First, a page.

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- Posted on
January 28, 2006, 8:52 pm
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I had a thread a couple of weeks ago after my Truck was wrecked
Christmas Eve. It happened in Kentucky. I live in Ohio. My insurance
company arranged for the truck to be towed back here. I've just found
out it's got a little more than 200 miles more on it since I left it
in the tow yard in Kentucky. It's about that far from there to here so
I assume they towed it with the wheels down. My manual says don't do
that or major transmission damage can occur. The truck had extensive
rear damage (I thought it was totaled), The frame was bent, right rear
spring trashed and rear axle cocked, so I wouldn't be surprised if
some wear was put on the shaft, axle and transmission by moving it
I'll call the insurance company Monday and see what I can do. I'm sure
they will say it's no big deal and try to blow it off. That
transmission should last till I'm in my grave but with what's happened
I'm afraid it's life has been shortened. Probably nothing I can do but
I'd appreciate some opinions nevertheless.
Re: How damaging is towing a 4x4 auto '04 Tacoma with the rear wheels down?
If the axle was cocked and the driveshaft compressed, they could
screw up the axle input shaft, the driveshaft and U-joints, and the
tailshaft and bearings in the transfer case. Much potential for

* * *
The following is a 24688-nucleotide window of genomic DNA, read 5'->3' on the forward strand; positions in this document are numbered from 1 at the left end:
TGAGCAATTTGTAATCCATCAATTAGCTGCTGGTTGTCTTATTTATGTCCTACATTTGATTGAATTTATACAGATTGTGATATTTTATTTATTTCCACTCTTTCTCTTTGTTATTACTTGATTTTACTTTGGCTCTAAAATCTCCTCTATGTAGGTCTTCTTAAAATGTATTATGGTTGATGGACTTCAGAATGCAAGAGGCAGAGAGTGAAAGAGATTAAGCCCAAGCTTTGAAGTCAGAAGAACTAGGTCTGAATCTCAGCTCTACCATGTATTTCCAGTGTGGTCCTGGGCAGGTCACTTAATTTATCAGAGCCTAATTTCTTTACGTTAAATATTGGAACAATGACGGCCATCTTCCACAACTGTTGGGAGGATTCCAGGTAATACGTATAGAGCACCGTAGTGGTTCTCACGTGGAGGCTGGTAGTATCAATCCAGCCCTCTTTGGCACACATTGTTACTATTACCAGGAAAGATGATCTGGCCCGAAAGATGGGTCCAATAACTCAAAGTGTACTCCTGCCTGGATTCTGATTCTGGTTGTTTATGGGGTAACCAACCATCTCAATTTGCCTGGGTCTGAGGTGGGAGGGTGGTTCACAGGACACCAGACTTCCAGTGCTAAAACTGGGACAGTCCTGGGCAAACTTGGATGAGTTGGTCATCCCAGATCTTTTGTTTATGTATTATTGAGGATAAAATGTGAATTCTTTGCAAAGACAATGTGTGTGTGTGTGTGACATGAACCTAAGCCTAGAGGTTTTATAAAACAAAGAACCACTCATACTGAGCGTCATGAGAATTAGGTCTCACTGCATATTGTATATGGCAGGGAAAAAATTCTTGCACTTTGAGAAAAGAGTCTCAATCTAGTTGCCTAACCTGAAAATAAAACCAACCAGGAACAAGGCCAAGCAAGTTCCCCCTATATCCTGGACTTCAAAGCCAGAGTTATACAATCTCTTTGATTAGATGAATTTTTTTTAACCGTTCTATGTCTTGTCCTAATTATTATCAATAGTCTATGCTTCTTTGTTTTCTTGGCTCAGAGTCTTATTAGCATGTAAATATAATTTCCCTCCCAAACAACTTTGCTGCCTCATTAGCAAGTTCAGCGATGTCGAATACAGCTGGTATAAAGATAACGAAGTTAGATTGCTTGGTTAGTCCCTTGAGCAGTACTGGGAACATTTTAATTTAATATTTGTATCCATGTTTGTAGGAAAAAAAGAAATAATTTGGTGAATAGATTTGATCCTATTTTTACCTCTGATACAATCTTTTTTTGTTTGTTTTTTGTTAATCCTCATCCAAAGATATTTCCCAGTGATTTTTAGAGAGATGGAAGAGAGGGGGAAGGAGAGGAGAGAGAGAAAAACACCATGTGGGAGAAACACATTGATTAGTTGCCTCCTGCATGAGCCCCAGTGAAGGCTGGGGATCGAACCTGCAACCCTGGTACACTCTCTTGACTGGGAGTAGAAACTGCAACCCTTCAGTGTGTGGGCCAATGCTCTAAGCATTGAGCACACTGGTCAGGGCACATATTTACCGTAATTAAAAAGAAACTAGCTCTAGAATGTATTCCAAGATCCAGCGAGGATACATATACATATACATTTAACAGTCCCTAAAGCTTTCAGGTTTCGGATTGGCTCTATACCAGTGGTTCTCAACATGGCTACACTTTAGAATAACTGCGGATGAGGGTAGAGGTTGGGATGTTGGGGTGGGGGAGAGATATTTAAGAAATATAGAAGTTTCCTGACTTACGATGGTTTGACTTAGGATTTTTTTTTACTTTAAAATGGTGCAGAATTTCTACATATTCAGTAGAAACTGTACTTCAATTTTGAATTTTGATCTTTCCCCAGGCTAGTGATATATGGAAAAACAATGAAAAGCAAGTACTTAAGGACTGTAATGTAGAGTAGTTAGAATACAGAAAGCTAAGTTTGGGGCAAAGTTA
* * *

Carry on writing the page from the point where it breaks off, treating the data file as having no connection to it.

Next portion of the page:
expensive problems down the road.
I doubt they're going to be very helpful unless you go to great
lengths to prove what happened.
Remember the rule on insurance: When you're paying in those regular
monthly insurance premiums "You're In Good Hands" and they're "Like a
Good Neighbor" - but once the situation is reversed and they start
paying out money on claims, suddenly they are no longer your friend.
Dr. Jekyll turns into Mr. Hyde. My brother could write the book on
Get it in writing on the repair paperwork that they towed the truck
interstate with the rear wheels on the pavement, and document which
tow company and the name of the driver who did the tow, and find out
who their liability insurance carrier is (and all the policy numbers).
You can find this all out now fairly easily, but in a few years it
will be impossible to get the details.
And be sure to save the notes and/or tape of your conversation when
the tow driver admits he towed your truck wheels down without dropping
the driveshaft or using dolly wheels.
You might want to go over the situation with a local lawyer and see
if there are any other steps you should do now - and whether it would
be smart to have him send out a letter to let all the companies
involved know what you're doing and why.
Your insurer might decide to be on your side, throw in a
transmission overhaul now and send the tow company the bill for their
big screw-up, or they might dig in and fight you, and I won't even try
to guess which way it goes.
If they do nothing about it now and the truck suffers an early
transmission failure, you can pull out your paperwork as proof and
reopen the collision claim with your insurer. And if^w when they balk
at paying out any more money, you have all the information you need
already collected and lined up if^w when you have to sue them for the
additional repair expenses.
Then again, they might decide to add in the transmission costs now
and push the repair costs up to the point where they total the truck,
and the way they figure the 'current value' you usually end up losing
money on the deal. This is a high-stakes chess game either way, and
they get to decide which way is better for them.
--<< Bruce >>--
Bruce L. Bergman, Woodland Hills (Los Angeles) CA - Desktop
Electrician for Westend Electric - CA726700
5737 Kanan Rd. #359, Agoura CA 91301 (818) 889-9545
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